Fri, May 11, 2007 - Page 1 News List

Man gets six months for leaking Bush-Blair memo


A British civil servant was jailed for six months yesterday for leaking an "extremely sensitive" memo detailing talks on Iraq between US President George W. Bush and British Prime Minister Tony Blair.

Communications officer David Keogh was found guilty at London's Central Criminal Court on Wednesday of unlawfully passing the four-page document to Leo O'Connor, a researcher for anti-war Labour MP Anthony Clarke.

The memo, details of which had been published in British newspapers in 2005, allegedly recounted how Blair dissuaded Bush from attacking the Qatar headquarters of satellite television news channel al-Jazeera.

The court was told the four-page document was so sensitive that much of the trial had to be heard behind closed doors in the interests of national security.

O'Connor, who was found guilty of a similar charge to Keogh, was jailed for three months.

Sentencing the pair yesterday, Judge Richard Aikens told Keogh: "Without consulting anyone, you decided on your own that it was in the best interest of the United Kingdom that this letter should be disclosed. Your reckless and irresponsible action in disclosing this letter when you had no right to could have cost the lives of British citizens."

"This disclosure was a gross breach of trust of your position as a Crown servant. You are someone who had been specially vetted to deal with classified documents to the highest degree of sensitivity," he said.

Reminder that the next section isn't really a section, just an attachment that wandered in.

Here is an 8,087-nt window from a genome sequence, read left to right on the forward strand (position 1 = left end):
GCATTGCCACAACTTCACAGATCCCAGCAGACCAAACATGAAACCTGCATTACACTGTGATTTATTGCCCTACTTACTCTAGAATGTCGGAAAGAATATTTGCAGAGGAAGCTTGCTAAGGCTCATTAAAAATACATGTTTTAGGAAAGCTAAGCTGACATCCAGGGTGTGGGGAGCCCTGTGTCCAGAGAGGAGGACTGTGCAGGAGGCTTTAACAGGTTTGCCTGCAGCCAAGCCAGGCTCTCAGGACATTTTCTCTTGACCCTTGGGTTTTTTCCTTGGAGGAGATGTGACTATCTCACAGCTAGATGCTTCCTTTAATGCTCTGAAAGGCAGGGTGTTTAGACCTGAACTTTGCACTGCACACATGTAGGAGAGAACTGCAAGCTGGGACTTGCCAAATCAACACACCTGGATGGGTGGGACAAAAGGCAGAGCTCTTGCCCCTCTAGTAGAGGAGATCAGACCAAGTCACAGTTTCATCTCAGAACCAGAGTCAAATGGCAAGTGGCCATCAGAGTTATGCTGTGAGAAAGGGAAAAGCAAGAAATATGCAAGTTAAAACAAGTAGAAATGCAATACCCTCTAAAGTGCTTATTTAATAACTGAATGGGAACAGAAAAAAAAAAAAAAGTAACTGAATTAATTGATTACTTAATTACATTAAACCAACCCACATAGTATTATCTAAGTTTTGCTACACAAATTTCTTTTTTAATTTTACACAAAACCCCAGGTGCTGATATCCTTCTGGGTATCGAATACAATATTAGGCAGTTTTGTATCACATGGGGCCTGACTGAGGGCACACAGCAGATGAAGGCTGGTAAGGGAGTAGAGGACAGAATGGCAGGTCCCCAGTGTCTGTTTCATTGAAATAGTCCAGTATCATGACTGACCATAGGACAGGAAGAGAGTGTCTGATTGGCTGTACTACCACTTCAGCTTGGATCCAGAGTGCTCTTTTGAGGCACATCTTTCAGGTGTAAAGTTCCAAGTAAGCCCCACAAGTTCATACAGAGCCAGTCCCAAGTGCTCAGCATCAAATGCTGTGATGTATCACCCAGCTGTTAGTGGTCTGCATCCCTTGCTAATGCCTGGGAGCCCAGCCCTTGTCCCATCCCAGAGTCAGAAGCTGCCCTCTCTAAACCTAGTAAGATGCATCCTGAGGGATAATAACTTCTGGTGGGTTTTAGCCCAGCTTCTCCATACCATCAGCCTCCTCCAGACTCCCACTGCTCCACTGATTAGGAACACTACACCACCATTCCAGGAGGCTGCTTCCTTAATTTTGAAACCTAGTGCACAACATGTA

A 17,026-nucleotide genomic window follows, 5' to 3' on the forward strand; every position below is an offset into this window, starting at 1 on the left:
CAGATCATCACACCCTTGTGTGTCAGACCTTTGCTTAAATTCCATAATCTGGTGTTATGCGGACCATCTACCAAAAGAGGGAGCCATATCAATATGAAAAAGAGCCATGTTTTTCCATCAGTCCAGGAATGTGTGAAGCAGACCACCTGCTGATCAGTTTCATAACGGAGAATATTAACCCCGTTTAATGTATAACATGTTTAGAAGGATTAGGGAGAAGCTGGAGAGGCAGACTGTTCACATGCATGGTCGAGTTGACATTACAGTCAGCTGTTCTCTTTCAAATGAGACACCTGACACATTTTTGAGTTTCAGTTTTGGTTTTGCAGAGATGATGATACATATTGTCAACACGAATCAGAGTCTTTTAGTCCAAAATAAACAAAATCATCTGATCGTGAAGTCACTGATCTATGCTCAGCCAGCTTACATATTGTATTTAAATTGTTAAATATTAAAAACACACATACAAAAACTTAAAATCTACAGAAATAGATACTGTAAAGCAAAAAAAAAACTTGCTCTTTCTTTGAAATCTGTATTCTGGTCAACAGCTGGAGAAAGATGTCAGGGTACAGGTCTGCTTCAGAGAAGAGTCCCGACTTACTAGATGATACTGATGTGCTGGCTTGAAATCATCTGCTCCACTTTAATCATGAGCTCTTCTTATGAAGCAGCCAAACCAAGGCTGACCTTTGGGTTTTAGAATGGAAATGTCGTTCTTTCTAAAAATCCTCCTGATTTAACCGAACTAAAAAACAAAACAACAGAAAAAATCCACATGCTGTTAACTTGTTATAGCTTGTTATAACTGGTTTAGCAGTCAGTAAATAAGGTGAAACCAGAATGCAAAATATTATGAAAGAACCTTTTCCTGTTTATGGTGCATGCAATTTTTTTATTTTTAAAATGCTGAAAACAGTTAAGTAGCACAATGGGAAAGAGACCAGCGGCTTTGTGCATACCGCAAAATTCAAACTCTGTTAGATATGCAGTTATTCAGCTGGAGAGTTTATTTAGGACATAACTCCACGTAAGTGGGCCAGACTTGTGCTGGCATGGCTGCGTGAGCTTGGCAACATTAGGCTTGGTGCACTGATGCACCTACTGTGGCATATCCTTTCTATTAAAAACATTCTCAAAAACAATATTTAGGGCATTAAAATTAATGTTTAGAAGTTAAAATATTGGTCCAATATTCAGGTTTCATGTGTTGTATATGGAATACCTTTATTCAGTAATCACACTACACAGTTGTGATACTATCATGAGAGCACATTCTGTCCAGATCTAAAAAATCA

The talks between Blair and Bush detailed in the memo took place in Washington in April 2004, in the run-up to a handover of power to Iraqis by the US-led coalition authority.

Keogh, who thought the memo exposed the US president as a "madman," believed it could raise questions in Britain's lower chamber House of Commons and wanted it passed on to US presidential hopeful John Kerry, the court heard.

He copied the memo from a confidential fax which came through to the Cabinet Office while he was on duty, before passing it to O'Connor, who placed the memo in Clarke's constituency office, prosecution lawyers claimed.

The lawmaker then handed it into Downing Street, the Prime Minister's London residence.

An investigation was launched, leading to the charges and trial.

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